Oops. My calculation was wrong. If you have ONE box car on

your layout at a time, and .14% of the fleet is Monon, then

the expectation is 40% that at least ONE of those days during

the year, the car will be a Monon car.

But if you have 100 box cars on your layout, then the expectation

on any given day is 13%, while the probability that no Monon box car

will show up within a year is .00000000000000000000619%. In other

words, there's a snowball's chance in Hell that no Monon box car

will show up.

If you have a layout with 500 box cars, then the daily chance of

at least one Monon box car showing up increases to 50%. And the

chance that at least one will show up within a week's time is

more than 99%.

Just because freight cars are proportionally few, doesn't mean

they are necessarily unusual visitors. I think that one should

do this simple calculation based on the number of cars of that

type on your layout, starting with your "average" of say, 25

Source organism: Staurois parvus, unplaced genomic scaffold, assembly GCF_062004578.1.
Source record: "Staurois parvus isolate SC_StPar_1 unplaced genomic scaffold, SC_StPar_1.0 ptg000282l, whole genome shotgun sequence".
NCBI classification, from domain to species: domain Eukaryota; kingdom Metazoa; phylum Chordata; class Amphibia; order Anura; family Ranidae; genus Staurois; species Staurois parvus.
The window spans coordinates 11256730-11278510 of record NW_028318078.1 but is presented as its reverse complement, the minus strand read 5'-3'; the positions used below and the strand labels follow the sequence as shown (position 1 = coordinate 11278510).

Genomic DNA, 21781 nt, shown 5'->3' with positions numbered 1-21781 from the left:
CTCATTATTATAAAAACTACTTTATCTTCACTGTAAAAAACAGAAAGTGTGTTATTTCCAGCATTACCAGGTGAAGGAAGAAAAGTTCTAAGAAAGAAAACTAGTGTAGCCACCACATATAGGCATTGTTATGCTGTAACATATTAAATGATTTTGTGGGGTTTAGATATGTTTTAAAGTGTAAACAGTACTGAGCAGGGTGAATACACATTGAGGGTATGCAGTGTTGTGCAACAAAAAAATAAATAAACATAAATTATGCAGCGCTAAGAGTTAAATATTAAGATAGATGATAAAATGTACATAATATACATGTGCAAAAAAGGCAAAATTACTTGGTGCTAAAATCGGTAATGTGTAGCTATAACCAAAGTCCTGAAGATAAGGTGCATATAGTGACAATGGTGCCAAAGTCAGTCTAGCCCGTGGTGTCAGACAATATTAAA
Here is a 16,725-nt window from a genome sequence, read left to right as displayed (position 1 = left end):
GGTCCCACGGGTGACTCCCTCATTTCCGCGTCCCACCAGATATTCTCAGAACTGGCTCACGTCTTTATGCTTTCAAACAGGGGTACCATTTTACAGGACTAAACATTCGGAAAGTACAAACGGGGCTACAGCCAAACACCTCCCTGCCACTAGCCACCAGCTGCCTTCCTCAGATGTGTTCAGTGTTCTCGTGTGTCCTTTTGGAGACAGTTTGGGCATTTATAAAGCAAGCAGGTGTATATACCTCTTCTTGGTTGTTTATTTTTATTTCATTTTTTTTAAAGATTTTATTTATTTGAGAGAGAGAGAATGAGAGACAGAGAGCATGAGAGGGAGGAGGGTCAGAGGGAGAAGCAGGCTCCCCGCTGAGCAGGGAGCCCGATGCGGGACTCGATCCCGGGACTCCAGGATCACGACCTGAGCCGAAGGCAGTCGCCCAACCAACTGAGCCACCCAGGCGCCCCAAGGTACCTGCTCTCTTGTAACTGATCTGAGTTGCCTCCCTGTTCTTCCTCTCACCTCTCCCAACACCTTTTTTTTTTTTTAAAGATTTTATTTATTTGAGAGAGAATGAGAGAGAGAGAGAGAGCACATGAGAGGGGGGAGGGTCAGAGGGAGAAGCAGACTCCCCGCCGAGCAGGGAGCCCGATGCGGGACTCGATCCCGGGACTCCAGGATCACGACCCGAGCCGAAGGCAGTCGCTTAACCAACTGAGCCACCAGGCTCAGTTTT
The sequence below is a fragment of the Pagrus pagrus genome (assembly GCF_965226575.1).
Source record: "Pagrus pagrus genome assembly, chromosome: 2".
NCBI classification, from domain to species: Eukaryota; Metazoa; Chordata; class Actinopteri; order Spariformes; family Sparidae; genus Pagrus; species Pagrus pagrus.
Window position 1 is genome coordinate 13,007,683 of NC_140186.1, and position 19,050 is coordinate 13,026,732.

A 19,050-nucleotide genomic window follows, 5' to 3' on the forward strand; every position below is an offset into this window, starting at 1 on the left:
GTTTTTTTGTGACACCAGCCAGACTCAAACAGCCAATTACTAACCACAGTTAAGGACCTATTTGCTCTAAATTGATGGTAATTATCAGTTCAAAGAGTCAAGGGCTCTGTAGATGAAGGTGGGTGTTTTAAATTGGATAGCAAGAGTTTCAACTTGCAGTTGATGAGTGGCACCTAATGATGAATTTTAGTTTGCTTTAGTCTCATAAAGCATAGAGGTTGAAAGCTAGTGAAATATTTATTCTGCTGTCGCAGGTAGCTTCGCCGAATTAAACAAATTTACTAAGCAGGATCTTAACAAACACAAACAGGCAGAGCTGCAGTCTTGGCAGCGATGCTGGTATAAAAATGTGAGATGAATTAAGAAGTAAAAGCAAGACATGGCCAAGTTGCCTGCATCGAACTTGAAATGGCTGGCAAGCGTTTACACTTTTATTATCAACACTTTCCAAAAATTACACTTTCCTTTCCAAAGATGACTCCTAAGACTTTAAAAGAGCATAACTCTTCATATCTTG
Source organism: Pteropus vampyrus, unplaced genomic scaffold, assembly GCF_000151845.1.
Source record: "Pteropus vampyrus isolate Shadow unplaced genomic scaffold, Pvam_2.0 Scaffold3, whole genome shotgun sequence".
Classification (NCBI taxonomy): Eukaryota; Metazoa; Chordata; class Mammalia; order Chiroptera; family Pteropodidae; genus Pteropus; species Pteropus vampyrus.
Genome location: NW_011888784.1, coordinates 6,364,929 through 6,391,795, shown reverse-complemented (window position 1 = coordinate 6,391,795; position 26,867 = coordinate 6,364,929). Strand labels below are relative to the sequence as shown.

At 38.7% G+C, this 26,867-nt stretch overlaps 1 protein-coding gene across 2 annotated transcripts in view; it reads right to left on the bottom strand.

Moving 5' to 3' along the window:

cars from "eastern" railroads. Then you may find you really have

90 or 100 models that have a high likelihood of showing up every

5 or 10 operating sessions. You can calculate probabilities for

each and then proportion the number of slots (e.g. 25 x 10 days)

to get a nice, variable but realistic mix of freight cars. Or

you could just program the probabilities into your computerized

switchlist program, and have it produce a theoretically realistic

mix every day...

And therefore, the probability that NONE of the Monon box cars

showed up in a year's time in any particular location is less

than 6%... Or put another way, there's a 94% probability that at

least one of the Monon box cars would show up within a year, assuming

that all box cars are equally probable. (Given your theory of random

box car assignments.)

Tim O'Connor <timboconnor@...> -->> NOTE EMAIL CHANGE <<--

Sterling, Massachusetts